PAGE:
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394. Skyepony (Mod)
Quoting will40:
the center has been closed its the deep convection that NHC is waiting on


Yeah..I'd be positive of an upgrade if it was firing from the center.

Still taken by it's size.
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Quoting TropicalAnalystwx13:


Errr...Do you not remember 2005's Hurricane Ophelia.

Stupid hurricane :|


I do....errrr is right...if you mean erratic....

Ophelia was the most indecisive woman' cane ever...she couldn't decide whether to be a TS or hurricane and hugged NC coast for a long time...

But...I live inland in Raleigh area so I did not really experience Ophelia 2005...
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Wow. Didn't expect for it to look that good.... haven't been looking at the graphics [ta, skye and petrol]. So an upgrade at 11 p.m. doesn't seem out of the question....
Member Since: October 25, 2005 Posts: 19 Comments: 22140
Quoting MississippiWx:


Lol...Well, Jose, Maria, and Lee just to name a few.
Jose came near to us and was a potent storm!!
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389. JLPR2
Ascat pass should catch part of 98L.


Still loading.
Member Since: September 4, 2007 Posts: 7 Comments: 8698
Quoting NCHurricane2009:


Are you referring to Jose? LOL...


Lol...Well, Jose, Maria, and Lee just to name a few.
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387. Skyepony (Mod)
Should be soon with a windsat like that... Definitely best it's looked. Was a T2.0 six hours ago . Next one coming any minute. Improved a bit.. I could see it getting 2.5 & going right to TS.
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Quoting MississippiWx:


The circulation appears to be closed, but is elongated very much to the southwest and northeast. It even gives the hint of two separate circulations, or at least one that is being absorbed into the main circulation.

However, from the way our storms have reached classification this year, I see no reason why 98L shouldn't be a TD. :-)


Are you referring to Jose? LOL...
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Quoting NCHurricane2009:


Ophelia...I like that storm name....


Errr...Do you not remember 2005's Hurricane Ophelia.

Stupid hurricane :|
Member Since: July 6, 2010 Posts: 113 Comments: 32072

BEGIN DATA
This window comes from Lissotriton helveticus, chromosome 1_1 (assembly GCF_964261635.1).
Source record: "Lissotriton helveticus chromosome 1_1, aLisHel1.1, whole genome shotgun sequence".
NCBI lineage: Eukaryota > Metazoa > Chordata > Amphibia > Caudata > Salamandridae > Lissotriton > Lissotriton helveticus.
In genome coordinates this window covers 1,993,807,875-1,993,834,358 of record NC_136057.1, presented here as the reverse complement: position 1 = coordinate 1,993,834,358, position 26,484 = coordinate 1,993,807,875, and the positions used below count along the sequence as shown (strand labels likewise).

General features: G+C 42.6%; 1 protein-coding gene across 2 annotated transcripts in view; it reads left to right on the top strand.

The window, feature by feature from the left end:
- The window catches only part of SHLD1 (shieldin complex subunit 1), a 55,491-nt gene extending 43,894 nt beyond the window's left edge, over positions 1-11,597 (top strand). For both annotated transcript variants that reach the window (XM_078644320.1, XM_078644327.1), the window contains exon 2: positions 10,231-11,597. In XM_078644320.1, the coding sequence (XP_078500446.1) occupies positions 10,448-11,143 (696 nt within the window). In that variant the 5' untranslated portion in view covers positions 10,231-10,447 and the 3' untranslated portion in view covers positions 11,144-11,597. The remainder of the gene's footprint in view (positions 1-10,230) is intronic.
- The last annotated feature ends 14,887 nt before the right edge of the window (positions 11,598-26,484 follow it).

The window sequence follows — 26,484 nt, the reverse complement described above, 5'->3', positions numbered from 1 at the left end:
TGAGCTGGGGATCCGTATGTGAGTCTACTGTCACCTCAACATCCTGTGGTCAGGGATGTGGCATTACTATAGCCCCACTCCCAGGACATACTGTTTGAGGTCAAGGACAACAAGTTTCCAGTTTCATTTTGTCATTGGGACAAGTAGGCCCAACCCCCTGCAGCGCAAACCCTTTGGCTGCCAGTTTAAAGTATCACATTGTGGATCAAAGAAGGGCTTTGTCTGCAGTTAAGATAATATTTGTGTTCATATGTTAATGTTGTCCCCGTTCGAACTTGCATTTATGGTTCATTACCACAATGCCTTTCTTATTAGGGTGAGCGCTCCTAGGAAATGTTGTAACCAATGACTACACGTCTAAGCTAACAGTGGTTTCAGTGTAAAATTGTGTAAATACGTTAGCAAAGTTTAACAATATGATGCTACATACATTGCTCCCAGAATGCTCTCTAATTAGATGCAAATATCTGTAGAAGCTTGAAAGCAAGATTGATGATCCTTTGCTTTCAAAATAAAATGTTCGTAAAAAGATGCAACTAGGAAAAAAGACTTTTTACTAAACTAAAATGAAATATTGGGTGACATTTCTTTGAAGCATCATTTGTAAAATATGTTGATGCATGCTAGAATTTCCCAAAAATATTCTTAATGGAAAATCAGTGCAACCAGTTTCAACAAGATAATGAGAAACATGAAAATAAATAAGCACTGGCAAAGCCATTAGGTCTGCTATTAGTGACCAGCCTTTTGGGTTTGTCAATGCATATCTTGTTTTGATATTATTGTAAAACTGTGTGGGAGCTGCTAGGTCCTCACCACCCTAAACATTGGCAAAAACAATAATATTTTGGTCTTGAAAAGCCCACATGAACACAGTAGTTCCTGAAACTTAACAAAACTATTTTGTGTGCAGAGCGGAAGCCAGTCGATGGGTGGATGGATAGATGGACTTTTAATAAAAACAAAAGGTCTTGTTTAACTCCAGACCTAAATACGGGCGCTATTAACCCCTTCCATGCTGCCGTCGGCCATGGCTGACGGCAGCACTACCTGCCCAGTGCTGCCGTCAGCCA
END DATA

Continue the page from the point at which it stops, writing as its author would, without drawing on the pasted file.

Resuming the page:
Quoting rkay1:
The same like it was this season, all storms will hit CONUS.  Meanwhile, there has only been 1 true Hurricane threat this year (Irene). 



I want to know the number of storms forecasted not where they will go.
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the center has been closed its the deep convection that NHC is waiting on
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Quoting stormpetrol:


Windsat , closed?


The circulation appears to be closed, but is elongated very much to the southwest and northeast. It even gives the hint of two separate circulations, or at least one that is being absorbed into the main circulation.

However, from the way our storms have reached classification this year, I see no reason why 98L shouldn't be a TD. :-)
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Quoting CybrTeddy:


Probably closed, could very well be a TS instead of a TD according to that.


Ophelia...I like that storm name....
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Quoting stormpetrol:


Windsat , closed?


Probably closed, could very well be a TS instead of a TD according to that.
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Quoting MississippiWx:
98L has continued to become better organized throughout the day. Personally, I would have raised the percentage to at least 80%, if not 90. However, it's obviously not my call. The issue remains with the broad structure of the invest and the lack of one dominant area of circulation. I mentioned earlier in the day how we seemed to have at least a couple vort maxes spinning around a common center of circulation. This is a common issue with monsoonal systems and the main reason why they take longer to be classified.